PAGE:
KINGSPORT – To further enhance patient health, Holston Valley Medical Center has recently upgraded CT machines with low-dose radiation software, which significantly reduces exposure to radiation while still providing high quality images.
Holston Valley first acquired the technology in July for its 64-slice CT scanner in the hospital's renovated radiology department. However, it recently obtained the software for lower-dose scans in its outpatient imaging center on West Stone Drive.
"We are proud to offer this forward-thinking, dose-reduction technology to the Tri-Cities region," said Bill Wallick, the imaging center's director. "In delivering a healing environment at Holston Valley, we always look for ways to enhance patient safety for those who entrust us with their care."
Holston Valley is one of the first facilities in the region with this technology. With the new software from GE, called Adaptive Statistical Iterative Reconstruction, Holston Valley is taking CT scans to the next level.
CT scans are a key tool for physicians because the images the machines produce are quick and detailed and help physicians diagnose numerous types of illnesses and injuries.
"It's comforting for our referring physicians and patients to know that we provide the same high-quality images at a fraction of the radiation dose," said Dr. Kelly Cassedy, a neuroradiologist at Holston Valley. "Reducing the dosage of radiation sometimes has the potential to lower the image quality of a study, but this has not been a major problem using the new software."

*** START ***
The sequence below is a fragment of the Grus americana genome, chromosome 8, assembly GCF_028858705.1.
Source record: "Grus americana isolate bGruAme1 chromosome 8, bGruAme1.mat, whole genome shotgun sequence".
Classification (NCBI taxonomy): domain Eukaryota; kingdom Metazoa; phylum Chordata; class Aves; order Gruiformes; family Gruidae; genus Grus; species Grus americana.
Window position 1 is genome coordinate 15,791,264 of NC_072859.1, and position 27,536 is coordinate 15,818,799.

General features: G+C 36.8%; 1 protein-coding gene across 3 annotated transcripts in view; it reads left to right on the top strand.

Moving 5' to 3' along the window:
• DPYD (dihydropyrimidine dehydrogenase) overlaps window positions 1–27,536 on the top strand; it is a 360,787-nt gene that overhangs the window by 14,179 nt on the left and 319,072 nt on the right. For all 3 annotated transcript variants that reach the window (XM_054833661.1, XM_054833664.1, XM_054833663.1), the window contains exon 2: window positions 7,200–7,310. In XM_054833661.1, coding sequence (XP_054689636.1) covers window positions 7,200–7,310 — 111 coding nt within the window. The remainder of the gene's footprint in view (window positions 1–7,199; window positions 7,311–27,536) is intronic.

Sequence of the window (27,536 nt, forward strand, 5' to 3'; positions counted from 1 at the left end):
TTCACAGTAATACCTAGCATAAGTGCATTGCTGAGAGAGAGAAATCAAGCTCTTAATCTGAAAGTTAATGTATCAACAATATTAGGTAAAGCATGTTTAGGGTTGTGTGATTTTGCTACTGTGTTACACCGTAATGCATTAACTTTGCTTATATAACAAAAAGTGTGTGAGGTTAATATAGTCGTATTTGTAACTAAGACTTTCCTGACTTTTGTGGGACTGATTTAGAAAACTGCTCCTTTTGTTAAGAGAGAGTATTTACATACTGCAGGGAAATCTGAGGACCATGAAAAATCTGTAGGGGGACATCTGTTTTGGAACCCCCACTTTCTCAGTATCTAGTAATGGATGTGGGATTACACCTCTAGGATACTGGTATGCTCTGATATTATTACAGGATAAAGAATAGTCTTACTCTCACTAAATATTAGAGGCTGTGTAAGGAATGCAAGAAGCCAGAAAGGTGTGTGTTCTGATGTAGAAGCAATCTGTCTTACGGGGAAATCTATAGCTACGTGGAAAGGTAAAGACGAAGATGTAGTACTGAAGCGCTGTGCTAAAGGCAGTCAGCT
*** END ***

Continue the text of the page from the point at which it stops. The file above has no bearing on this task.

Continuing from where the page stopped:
While multiple radiation exposures over a long period of time are a concern for anyone, Holston Valley's medical personnel are particularly cognizant about the effect on children and younger adults. Immature tissues can be more sensitive to radiation so potential effects can be amplified.
Even before Holston Valley obtained this latest technology, there was already a focus on the amount of radiation to which patients are exposed over long periods. In the last year, Holston Valley has adopted protocols to offer alternative testing methods, such as an ultrasound or an X-ray.